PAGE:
Translated the Merriam-Webster dictionary into pig latin with the help of my friend Vaughn Castleback who, it turns out, is deceased. He fooled me.

Babysat some Victoria Secrets models. We had a pillow fight and ate fennel.

Continued to dig for buried treasure, have thus far been only to find some priceless relics which I'm selling on eBay.

Danced by the light of the silvery moon. This was my first such experience having mistakenly danced by the light of the slivery moon in the past.

Investigated selling ad space in my dreams. May be on to something.

Hit the campaign trail on behalf of my old friend, Peabody McGrew. After several speeches was informed that he is not seeking any public office and is in fact serving a long prison sentence. Ate a crepe.

Road the rails from New York to San Francisco. Met many colorful characters. Formed a hoboes union, led a miner's strike, made mulligan stew, slept with the farmer's daughter, baled hay, swam in the Mississippi, made moonshine, danced a jig.

Made a lasting impact and an strong impression on the impacted and impressionable. Took a nap.

Remained extremely humble. Boasted about it.

Retained my position at the firm despite a shocking lack of effort or initiative. Proving again it pays to know where the bodies are buried -- literally in this case.

Wrote a rather silly blog post about my recent doings. Am thus far undecided about whether I should post it. Will consult with my imaginary friend, Olaf.

Olaf said, "go for it."




19 March 2016

A Brief History of Mine

A photo I took of my heart at rest.

You're walking meadows in my mind
Making waves across my time
Oh no, oh no.
I get a strange magic
Oh, what a strange magic
Oh, it's a strange magic
- From 'Strange Magic' by Electric Light Orchestra

I lived through my own death during my tragic youthful romanticism. Plying my love wherever it would go wearing a corduroy jacket with a smiling notebook in one large outside pocket and a pint bottle of whiskey in an inside pocket and daring dreams of literal insanity in my pants pockets. I was you once, wow.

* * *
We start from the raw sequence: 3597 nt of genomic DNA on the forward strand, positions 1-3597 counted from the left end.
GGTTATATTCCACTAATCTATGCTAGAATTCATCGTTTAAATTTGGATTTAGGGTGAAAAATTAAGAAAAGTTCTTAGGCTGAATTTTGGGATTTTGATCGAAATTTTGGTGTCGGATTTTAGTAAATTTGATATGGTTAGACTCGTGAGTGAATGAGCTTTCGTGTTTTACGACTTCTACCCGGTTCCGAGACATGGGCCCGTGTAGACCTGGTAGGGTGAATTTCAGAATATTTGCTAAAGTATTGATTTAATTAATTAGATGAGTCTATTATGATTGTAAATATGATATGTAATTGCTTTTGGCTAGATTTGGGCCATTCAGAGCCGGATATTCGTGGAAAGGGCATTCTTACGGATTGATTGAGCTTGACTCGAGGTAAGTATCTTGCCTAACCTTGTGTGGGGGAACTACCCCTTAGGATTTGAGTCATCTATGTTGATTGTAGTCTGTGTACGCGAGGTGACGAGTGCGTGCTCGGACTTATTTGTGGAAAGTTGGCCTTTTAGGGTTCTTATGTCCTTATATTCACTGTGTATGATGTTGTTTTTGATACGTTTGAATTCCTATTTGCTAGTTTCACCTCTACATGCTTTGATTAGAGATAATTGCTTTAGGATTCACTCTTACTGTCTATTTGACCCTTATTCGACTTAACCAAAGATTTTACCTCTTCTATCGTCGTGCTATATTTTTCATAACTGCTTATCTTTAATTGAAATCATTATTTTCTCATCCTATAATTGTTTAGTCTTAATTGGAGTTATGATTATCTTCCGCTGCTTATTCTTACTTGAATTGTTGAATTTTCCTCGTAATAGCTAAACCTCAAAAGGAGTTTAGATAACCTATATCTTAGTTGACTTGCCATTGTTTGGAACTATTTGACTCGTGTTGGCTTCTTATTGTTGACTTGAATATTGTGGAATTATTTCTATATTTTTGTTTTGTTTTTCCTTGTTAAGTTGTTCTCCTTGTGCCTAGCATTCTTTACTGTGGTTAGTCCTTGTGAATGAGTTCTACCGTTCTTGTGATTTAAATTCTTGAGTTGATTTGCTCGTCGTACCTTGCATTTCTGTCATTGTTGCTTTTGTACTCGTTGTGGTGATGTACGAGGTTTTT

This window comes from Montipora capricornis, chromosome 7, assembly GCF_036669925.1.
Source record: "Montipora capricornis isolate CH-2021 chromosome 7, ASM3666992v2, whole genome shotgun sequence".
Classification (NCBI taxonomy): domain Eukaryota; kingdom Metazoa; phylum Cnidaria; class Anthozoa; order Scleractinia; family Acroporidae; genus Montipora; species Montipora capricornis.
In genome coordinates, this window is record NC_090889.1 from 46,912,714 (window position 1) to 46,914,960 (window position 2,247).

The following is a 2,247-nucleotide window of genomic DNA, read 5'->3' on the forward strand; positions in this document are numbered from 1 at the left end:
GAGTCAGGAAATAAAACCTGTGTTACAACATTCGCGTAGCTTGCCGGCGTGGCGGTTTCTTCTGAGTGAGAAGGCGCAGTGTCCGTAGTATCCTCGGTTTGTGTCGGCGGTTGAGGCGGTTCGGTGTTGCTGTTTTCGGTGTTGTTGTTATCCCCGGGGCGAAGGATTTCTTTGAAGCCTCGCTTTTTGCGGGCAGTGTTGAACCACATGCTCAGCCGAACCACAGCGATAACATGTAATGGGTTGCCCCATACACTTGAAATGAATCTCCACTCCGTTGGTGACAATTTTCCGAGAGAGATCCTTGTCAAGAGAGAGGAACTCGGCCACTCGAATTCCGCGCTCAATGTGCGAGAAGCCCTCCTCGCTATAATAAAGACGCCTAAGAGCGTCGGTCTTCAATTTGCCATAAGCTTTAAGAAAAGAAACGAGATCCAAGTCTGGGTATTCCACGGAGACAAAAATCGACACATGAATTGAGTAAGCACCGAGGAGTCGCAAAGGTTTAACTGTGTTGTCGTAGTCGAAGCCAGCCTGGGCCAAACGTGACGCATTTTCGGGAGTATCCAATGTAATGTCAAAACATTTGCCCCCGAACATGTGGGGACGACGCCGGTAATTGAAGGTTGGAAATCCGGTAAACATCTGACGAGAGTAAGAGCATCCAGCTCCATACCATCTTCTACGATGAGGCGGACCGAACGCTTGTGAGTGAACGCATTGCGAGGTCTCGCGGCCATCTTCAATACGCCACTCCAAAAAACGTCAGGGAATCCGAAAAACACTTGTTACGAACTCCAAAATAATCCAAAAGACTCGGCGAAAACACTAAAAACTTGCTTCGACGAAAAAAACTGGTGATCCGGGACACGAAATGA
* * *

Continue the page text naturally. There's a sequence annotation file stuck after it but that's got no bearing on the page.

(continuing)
This all derived from the battered childhood mind of loose cannon existence being torn between athletic fields and psychedelic experiments and a flailing family and baseball cards of silly desperation while playing hearts in the back room and trying to read Bertrand Russell. But come through I did with kisses from Linda and then broken heart oh what a feeling to see the love you had for someone being turned into the soft pain of the love unrequited the rending of your soul. Linda the first to devastate me with that ugly all encompassing pain.

Sometimes never and always occasionally I looked forlornly for an answer but finding it forgot the question. Tattered remains of happy parties an angel perched on my tongue but lost among the cocaine’s saliva and the persistent battering of too much but never enough liquor twisting my brain into forgetting.

Happiness.

Those were the days of curiosity and wonder. That is when — early twenties — I was invincible in my belief in the inevitability of everything I did and anything I could or would try. The appeal of my cutseyness and the perfect orgasms of handsome bodies thrashing desperately for totality.

I was a reporter. A writer. A god to myself and you could never imagine the assuredness with which I bum rushed life. Sublimating the titanic insecurity that lurked always beneath. Because Chico. Because Richard. Because talent. Because pain and love and intoxication and long tanned female legs and glory and reward and recognition. There I was and that was me and I flew soaring with clouds. Not the metaphorical kind. I did indeed reach the stratosphere. Imitable me.

Sexy.

Flirting. Rejected. Accepted.

See me now. Scribbling notes. In a class. Interviewing. At home. In a bar. Lascivious. Too much tequila one night. The next just right. Too much gin then. Never say when.